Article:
Should the Queen be held responsible for hiding her wealth in an offshore fund?

Featured image via M.Zhu on Flickr.

When the Panama Papers were leaked last year, they shone a light onto a shady world of tax avoidance (or evasion?) for the super-rich. Recently, a new set of 13.4million private documents, called the ‘Paradise Papers’ have brought the issue once again to public debate. Much of the leaked Paradise Papers come from one company, Appleby, which specialises in offshore accounts. Those caught up in the scandal of offshoring money for tax reasons include stars of the sitcom Mrs Brown’s Boys, The Prince of Wales, Lord Ashcroft, Apple, and various North American politicians. But today I want to focus on one actor – the Queen – whose financial and public arrangements have warranted a confused response from much of the public.

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Monarchy: follow the money?

I saw an interesting argument shared, a few days earlier, about the monarchy and the money it costs. Calvin Hodgson, a politics student from Chester, argued that it is morals, not wallets, we should be convincing, when talking about republicanism.

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Who owns the Duchy of Lancaster?

The Duchy of Lancaster, unlike the Crown Estate, is legally owned by the reigning monarch as part of the job. This means that if they were to abdicate or the institution of the monarchy were abolished, it would no longer be their property. So how did this come into being? Why is it separate from the Crown Estate? Answer to these questions, and more, below.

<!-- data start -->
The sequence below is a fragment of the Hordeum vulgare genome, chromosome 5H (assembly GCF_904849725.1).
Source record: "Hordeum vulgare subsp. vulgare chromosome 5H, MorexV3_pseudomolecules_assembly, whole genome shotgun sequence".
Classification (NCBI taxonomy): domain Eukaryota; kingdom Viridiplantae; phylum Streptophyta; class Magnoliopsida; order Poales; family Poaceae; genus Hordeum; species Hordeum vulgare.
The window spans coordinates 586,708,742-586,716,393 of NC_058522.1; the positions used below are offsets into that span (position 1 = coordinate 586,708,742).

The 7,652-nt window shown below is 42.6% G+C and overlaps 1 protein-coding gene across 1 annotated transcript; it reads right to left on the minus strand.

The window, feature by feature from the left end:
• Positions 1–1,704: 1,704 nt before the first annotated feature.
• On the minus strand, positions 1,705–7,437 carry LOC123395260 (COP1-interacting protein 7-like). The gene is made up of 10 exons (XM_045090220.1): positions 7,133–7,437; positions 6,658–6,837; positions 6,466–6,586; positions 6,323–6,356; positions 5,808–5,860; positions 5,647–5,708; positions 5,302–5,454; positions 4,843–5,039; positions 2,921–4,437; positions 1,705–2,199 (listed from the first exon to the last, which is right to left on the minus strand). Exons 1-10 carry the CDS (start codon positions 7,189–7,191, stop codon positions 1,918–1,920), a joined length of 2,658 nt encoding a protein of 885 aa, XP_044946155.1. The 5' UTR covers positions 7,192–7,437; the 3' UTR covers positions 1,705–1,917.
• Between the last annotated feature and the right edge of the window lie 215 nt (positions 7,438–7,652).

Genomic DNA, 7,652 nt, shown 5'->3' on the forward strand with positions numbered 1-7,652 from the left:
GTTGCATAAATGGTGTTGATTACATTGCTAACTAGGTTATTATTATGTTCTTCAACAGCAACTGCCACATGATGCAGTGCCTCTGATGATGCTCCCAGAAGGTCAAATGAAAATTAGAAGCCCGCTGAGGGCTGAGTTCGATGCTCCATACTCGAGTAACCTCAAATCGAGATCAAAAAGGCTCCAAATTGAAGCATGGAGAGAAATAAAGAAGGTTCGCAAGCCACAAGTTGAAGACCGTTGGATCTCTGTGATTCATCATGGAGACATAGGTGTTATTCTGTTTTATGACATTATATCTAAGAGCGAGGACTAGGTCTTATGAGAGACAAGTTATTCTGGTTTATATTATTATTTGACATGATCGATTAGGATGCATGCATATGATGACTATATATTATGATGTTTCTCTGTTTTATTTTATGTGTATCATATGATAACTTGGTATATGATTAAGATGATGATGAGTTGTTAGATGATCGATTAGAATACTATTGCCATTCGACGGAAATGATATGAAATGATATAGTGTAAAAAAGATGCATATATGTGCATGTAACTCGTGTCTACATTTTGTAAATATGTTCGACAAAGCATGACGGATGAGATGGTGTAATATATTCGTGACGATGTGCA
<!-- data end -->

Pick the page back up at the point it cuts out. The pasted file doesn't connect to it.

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Does the monarchy unite or divide us?

A society can be divided when it cannot decide collectively on the direction it wants to go. Within the UK, Northern Ireland has been one of the more divisive regions, with divisions being formed along religious, political, monarchism/republicanism and community lines. This division turned into violence, with harrowing consequences. In some countries, democracy is seen as a mob that is self-interested and imposes a tyranny of the majority without establishing a consensus. However, in a mature democracy like the UK, clear wins in elections are accepted as creating a mandate for whatever action the majority voted for, and there is a consensus that minorities should be protected by their elected representatives.

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